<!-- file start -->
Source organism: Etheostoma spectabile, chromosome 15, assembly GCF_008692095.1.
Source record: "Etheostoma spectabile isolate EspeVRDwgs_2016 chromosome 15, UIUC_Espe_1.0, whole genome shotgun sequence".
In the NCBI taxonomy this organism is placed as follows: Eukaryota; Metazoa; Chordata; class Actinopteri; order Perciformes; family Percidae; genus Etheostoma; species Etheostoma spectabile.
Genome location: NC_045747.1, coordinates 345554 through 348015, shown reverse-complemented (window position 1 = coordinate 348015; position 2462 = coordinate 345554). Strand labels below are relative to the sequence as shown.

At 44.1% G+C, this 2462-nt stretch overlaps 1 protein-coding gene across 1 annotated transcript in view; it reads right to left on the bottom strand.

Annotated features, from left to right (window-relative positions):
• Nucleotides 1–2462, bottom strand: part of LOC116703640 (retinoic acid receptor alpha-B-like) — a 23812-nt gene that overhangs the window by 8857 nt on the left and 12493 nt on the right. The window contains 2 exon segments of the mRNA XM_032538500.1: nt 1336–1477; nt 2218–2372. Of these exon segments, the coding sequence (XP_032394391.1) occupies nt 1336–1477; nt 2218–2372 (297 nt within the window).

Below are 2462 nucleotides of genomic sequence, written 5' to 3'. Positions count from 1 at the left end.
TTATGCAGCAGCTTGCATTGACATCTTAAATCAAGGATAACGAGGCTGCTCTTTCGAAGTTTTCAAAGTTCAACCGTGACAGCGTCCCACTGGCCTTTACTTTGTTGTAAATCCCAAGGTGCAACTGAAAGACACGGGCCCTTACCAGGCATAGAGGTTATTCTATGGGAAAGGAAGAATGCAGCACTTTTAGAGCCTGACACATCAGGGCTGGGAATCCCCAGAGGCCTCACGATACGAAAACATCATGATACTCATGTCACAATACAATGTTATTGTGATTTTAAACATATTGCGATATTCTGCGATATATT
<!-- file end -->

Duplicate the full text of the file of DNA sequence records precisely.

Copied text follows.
Source organism: Etheostoma spectabile, chromosome 15, assembly GCF_008692095.1.
Source record: "Etheostoma spectabile isolate EspeVRDwgs_2016 chromosome 15, UIUC_Espe_1.0, whole genome shotgun sequence".
In the NCBI taxonomy this organism is placed as follows: Eukaryota; Metazoa; Chordata; class Actinopteri; order Perciformes; family Percidae; genus Etheostoma; species Etheostoma spectabile.
Genome location: NC_045747.1, coordinates 345554 through 348015, shown reverse-complemented (window position 1 = coordinate 348015; position 2462 = coordinate 345554). Strand labels below are relative to the sequence as shown.

At 44.1% G+C, this 2462-nt stretch overlaps 1 protein-coding gene across 1 annotated transcript in view; it reads right to left on the bottom strand.

Annotated features, from left to right (window-relative positions):
• Nucleotides 1–2462, bottom strand: part of LOC116703640 (retinoic acid receptor alpha-B-like) — a 23812-nt gene that overhangs the window by 8857 nt on the left and 12493 nt on the right. The window contains 2 exon segments of the mRNA XM_032538500.1: nt 1336–1477; nt 2218–2372. Of these exon segments, the coding sequence (XP_032394391.1) occupies nt 1336–1477; nt 2218–2372 (297 nt within the window).

Below are 2462 nucleotides of genomic sequence, written 5' to 3'. Positions count from 1 at the left end.
TTATGCAGCAGCTTGCATTGACATCTTAAATCAAGGATAACGAGGCTGCTCTTTCGAAGTTTTCAAAGTTCAACCGTGACAGCGTCCCACTGGCCTTTACTTTGTTGTAAATCCCAAGGTGCAACTGAAAGACACGGGCCCTTACCAGGCATAGAGGTTATTCTATGGGAAAGGAAGAATGCAGCACTTTTAGAGCCTGACACATCAGGGCTGGGAATCCCCAGAGGCCTCACGATACGAAAACATCATGATACTCATGTCACAATACAATGTTATTGTGATTTTAAACATATTGCGATATTCTGCGATATATT